You’ve been to the grocery store and you’ve seen prices increase on just about everything…. Imagine being a small business owner right now.
While many big businesses are raising their prices for customers, some small business owners are trying to absorb the costs themselves.
“You’ve gotta be a little extra on the scoop,” says Ashley Brown.
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For Brown, owner of Ashley’s Famous Cookies, it’s been an interesting year and a half.
First, she had to stop baking because of pandemic panic buying.
“We were dealing with things that people never even paid attention to! There was no flour, no eggs, no sugar, and those are the essential things you put in a cookie,” she says.
Now, prices of everything are going up.
“Shipping, product packaging, we just kind of had to come out of pocket because even though we raised the prices a little bit, we didn’t want it to be where it was unaffordable for the customer,” says Brown.
A single mother of three, Brown wants the best for her kids, but for her customers too.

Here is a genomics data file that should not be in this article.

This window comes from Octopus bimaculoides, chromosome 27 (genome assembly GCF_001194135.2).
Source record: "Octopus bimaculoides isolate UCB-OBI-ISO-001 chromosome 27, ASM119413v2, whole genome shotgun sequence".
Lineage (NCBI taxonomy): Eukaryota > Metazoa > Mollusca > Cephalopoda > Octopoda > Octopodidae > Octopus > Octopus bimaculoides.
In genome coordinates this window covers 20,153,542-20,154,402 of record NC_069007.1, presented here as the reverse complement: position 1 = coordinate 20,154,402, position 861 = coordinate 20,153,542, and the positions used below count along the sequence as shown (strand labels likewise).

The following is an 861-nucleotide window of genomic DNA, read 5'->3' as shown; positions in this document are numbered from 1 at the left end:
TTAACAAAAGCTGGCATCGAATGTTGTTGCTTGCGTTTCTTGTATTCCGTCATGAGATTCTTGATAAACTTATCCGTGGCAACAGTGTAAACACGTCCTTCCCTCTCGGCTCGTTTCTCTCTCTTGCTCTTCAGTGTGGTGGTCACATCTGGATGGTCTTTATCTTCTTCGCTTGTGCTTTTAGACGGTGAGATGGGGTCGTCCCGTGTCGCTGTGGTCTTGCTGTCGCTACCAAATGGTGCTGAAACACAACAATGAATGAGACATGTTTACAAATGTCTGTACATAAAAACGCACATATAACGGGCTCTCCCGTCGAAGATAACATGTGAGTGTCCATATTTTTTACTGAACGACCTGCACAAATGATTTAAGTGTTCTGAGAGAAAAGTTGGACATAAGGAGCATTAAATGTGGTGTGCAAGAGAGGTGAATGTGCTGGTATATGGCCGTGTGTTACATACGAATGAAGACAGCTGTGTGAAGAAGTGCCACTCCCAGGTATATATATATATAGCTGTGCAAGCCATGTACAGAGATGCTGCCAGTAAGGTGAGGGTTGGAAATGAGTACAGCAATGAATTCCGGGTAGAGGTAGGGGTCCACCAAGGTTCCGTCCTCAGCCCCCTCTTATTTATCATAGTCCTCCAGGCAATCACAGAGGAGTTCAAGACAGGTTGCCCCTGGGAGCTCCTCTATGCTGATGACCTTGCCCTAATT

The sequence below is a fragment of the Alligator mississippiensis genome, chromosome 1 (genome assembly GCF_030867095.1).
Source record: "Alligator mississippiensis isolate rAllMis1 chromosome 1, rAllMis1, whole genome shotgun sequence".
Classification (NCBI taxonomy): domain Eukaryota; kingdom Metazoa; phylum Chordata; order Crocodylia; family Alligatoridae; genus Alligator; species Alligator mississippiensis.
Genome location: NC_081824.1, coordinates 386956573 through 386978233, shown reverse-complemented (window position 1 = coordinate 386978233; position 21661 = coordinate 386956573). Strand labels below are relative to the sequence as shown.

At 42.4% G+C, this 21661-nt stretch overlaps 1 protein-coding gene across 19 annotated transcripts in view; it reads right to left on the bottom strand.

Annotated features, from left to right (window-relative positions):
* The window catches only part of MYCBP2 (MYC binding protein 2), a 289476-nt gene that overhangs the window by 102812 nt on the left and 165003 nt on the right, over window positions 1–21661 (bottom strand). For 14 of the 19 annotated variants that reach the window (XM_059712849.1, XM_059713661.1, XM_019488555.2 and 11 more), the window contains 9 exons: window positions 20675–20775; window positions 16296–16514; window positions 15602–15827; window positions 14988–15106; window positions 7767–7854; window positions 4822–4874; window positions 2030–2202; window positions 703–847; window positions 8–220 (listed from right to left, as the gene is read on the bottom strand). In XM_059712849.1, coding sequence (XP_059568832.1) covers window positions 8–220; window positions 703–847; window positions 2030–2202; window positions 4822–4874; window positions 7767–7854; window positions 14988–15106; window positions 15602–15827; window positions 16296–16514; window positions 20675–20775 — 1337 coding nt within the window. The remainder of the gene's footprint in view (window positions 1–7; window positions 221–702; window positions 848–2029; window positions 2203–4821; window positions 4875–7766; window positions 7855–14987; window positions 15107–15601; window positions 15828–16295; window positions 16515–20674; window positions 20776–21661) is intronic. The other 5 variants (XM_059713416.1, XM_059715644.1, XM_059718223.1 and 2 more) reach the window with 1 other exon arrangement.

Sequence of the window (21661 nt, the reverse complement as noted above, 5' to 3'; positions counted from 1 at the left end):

“Similar to being that teacher in elementary school who wanted to really feed your kid the education the school wasn’t providing, so you started using your own funds to make sure your class had what you wanted them to have,” says Brown.
It’s not easy, but she’s getting it done.
“But you can’t cut corners if you want that premium taste, so you have to just kinda go with it and hope your customers appreciate it in the long run and maybe when things settle back down you’ll get that money back in the long run,” she says.
Inflation is just a little more heat, and if you can’t take the heat, you’ve got to get out of the kitchen.
“It’s the sacrifice you have to make as a small business because your competitors are not just other small businesses. They’re big platforms that can get things to customers in a day and at a lower cost to them,” Brown says.
That’s just how the cookie crumbles.
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A poll done amongst nearly 8 thousand small business owners across the country showed 59 percent are having difficulty acquiring supplies, but only 48 percent of them say they are charging higher prices to cover their expenses.